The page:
Gillis notes that the LiMo Foundation has produced standardized white-label SDKs for the LiMo Platform in both native and BONDI-compliant forms, and has implemented an OMTP BONDI-compliant web runtime within LiMo. Additionally, he notes that a number of LiMo's key stakeholders are performing substantial leadership roles within the JIL initiative.

The LiMo Foundation has developed a still evolving open source middleware specification for mobile phones that has been progressing steadily (although perhaps too slowly to make a major dent in the Android invasion). The group recently announced a major coup, however, by getting Adobe to join the foundation, with a promise to develop a LiMo-optimized Flash implementation. In addition, Israeli-based Else Ltd.'s upcoming LiMo-based smartphone, the First Else (pictured), continued to win rave reviews in Barcelona.

At Mobile World Congress, LiMo's Gillis responded somewhat positively to a reporter's suggestion that LiMo might join forces with the Intel/Nokia MeeGo project, which combines Moblin and Maemo Linux. Yet, he also suggested that differences in governance might prove to be an obstacle. In his WAC letter, by contrast, Gillis notes the two organizations' "highly complementary areas of focus," and "shared belief in true openness and common industry vision."

In a statement supplied by the WAC at its announcement, IDC analyst Jonathan Arber wrote, "Attracting and retaining developers is vital for any application store offering to succeed. However, mobile application developers currently face a high level of fragmentation in the industry, in terms of both technology platforms and individual operators' working practices." Arber went on to note that the WAC will help to solve these problems by providing "a simple, single point of access to a large number of operator storefronts."

The WAC gets whacked

The WAC received a less encouraging welcome, however, from TechCrunch's Jason Kincaid who wrote on the same day the organization was announced that the effort was "a pipe dream from carriers looking to loosen Apple's stranglehold over mobile applications and there's very little chance that it's going to work."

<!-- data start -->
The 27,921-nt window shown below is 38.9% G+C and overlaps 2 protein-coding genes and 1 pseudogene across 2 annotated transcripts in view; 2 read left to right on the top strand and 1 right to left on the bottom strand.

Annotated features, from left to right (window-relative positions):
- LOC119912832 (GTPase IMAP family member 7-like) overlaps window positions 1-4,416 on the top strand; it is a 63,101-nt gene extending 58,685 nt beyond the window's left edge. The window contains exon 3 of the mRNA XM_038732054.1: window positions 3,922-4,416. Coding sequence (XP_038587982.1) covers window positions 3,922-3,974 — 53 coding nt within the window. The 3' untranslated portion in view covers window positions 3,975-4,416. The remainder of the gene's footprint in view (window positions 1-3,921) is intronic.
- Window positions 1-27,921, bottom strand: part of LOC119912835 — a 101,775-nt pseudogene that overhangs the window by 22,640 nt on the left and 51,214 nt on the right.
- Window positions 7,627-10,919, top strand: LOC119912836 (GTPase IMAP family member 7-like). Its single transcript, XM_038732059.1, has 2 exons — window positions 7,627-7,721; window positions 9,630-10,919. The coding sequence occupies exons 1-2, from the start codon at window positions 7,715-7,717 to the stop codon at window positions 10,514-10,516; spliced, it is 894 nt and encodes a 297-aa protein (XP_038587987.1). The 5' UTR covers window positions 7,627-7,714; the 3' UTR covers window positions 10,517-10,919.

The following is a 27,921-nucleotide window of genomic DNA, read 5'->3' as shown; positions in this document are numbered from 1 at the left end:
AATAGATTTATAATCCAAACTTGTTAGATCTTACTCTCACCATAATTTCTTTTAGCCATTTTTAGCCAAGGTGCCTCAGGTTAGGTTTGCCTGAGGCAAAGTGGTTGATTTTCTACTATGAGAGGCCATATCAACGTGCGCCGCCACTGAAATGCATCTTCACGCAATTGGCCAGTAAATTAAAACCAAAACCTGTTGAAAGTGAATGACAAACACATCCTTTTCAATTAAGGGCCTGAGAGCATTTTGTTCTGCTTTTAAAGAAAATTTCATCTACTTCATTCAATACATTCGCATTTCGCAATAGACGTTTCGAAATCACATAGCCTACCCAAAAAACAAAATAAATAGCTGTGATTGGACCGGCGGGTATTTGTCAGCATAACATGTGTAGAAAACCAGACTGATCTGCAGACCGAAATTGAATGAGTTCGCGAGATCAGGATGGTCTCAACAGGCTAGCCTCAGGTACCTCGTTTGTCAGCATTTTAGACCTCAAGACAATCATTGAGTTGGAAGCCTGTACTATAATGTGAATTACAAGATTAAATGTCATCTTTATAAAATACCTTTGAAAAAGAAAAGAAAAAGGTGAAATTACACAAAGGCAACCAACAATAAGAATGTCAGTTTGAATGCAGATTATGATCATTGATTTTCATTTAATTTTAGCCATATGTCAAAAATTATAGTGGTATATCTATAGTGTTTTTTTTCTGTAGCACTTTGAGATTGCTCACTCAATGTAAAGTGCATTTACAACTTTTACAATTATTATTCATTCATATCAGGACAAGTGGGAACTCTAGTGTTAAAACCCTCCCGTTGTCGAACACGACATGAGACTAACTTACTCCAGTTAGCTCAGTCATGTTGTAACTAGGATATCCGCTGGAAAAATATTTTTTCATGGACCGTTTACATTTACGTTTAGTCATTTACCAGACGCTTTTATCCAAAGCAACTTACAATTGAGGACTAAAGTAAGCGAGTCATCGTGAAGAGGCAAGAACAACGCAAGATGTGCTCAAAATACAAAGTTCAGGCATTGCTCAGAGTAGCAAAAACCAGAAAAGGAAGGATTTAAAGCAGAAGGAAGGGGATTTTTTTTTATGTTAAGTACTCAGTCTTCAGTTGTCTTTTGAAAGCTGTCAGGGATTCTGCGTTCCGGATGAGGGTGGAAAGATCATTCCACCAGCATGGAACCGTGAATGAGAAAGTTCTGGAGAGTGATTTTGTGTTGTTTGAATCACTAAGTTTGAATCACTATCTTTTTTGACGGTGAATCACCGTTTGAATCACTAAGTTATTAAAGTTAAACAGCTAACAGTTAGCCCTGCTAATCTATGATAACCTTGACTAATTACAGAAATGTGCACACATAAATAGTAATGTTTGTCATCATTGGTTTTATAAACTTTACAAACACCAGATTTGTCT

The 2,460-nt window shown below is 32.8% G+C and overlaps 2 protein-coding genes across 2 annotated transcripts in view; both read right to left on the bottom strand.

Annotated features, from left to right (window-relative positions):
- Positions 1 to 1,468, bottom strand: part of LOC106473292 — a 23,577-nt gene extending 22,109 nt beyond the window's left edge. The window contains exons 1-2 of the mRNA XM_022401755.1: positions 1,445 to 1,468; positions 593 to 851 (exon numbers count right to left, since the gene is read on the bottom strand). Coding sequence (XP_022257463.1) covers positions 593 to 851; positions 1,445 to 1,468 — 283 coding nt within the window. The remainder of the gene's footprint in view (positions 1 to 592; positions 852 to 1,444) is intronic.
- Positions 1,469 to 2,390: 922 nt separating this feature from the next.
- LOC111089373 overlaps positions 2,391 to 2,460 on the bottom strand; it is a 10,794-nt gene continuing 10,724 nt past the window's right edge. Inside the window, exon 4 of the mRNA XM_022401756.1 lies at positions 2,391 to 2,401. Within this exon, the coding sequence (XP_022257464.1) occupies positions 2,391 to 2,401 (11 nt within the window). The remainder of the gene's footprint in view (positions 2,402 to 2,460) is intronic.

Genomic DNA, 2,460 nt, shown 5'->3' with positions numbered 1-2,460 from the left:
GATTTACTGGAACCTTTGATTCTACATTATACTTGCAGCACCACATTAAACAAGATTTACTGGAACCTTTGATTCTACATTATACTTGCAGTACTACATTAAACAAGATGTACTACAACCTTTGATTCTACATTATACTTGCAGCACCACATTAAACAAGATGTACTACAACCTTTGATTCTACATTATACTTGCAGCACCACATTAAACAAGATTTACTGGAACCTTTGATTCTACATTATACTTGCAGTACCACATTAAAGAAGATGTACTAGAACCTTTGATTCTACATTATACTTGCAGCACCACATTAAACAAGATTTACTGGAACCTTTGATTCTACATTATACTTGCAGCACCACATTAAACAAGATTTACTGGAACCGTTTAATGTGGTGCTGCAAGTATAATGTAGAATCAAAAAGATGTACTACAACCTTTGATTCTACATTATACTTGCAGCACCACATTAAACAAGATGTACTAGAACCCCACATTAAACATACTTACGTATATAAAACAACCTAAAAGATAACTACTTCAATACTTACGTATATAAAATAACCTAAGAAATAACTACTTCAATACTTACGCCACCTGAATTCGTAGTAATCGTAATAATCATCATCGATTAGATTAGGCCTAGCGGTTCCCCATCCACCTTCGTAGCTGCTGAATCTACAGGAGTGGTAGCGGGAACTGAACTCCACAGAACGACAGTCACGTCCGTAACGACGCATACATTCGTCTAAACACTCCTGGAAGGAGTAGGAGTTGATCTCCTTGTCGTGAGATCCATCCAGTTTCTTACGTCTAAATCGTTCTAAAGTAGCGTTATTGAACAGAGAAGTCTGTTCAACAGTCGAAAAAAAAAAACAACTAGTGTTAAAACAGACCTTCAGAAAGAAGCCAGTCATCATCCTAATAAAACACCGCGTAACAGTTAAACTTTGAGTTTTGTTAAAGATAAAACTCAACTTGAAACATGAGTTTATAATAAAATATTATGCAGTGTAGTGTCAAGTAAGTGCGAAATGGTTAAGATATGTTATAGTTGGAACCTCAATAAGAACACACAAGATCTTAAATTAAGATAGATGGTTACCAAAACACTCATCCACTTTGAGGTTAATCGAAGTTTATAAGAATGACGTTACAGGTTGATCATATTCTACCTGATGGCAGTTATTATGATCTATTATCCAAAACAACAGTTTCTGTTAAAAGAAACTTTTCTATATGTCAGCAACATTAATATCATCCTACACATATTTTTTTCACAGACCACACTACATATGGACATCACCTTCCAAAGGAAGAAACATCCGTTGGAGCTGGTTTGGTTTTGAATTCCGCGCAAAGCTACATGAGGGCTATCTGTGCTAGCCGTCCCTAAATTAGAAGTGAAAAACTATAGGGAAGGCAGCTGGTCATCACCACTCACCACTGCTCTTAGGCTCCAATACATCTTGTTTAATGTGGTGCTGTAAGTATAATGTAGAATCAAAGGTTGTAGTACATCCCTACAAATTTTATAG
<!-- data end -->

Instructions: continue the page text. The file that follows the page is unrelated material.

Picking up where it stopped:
Kincaid noted that fragmentation is a big enough problem on single platforms such as Android — to try to get all the mobile OSes to support a common app format that works well across an expanding universe of phones, would be difficult, he added. In addition, wrote Kincaid, if the WAC format were to gain traction, it would likely take longer for apps to be released, and apps would likely need to "sacrifice some horsepower" to fit a lowest common denominator profile. In conclusion, he noted that HTML5 itself will go a long way to helping mobile app developers address multiple platforms without requiring additional standardization.

WAC members are said to include America Movil, AT&T, Bharti Airtel, China Mobile, China Unicom, Deutsche Telekom, KT, Mobilkom Austria Group, MTN Group, NTT DoCoMo, Orange, Orascom Telecom, Softbank Mobile, Telecom Italia, Telefonica, Telenor Group, TeliaSonera, SingTel, SK Telecom, Sprint, Verizon Wireless, VimpelCom, Vodafone, and Wind.


The Wholesale Applications Community site may be found here. The LiMo Foundation's letter of support for the WAC may be found here.

The TechCrunch critique of the WAC effort should be here.

A story on the original WAC announcement in our sister publication eWEEK may be found here.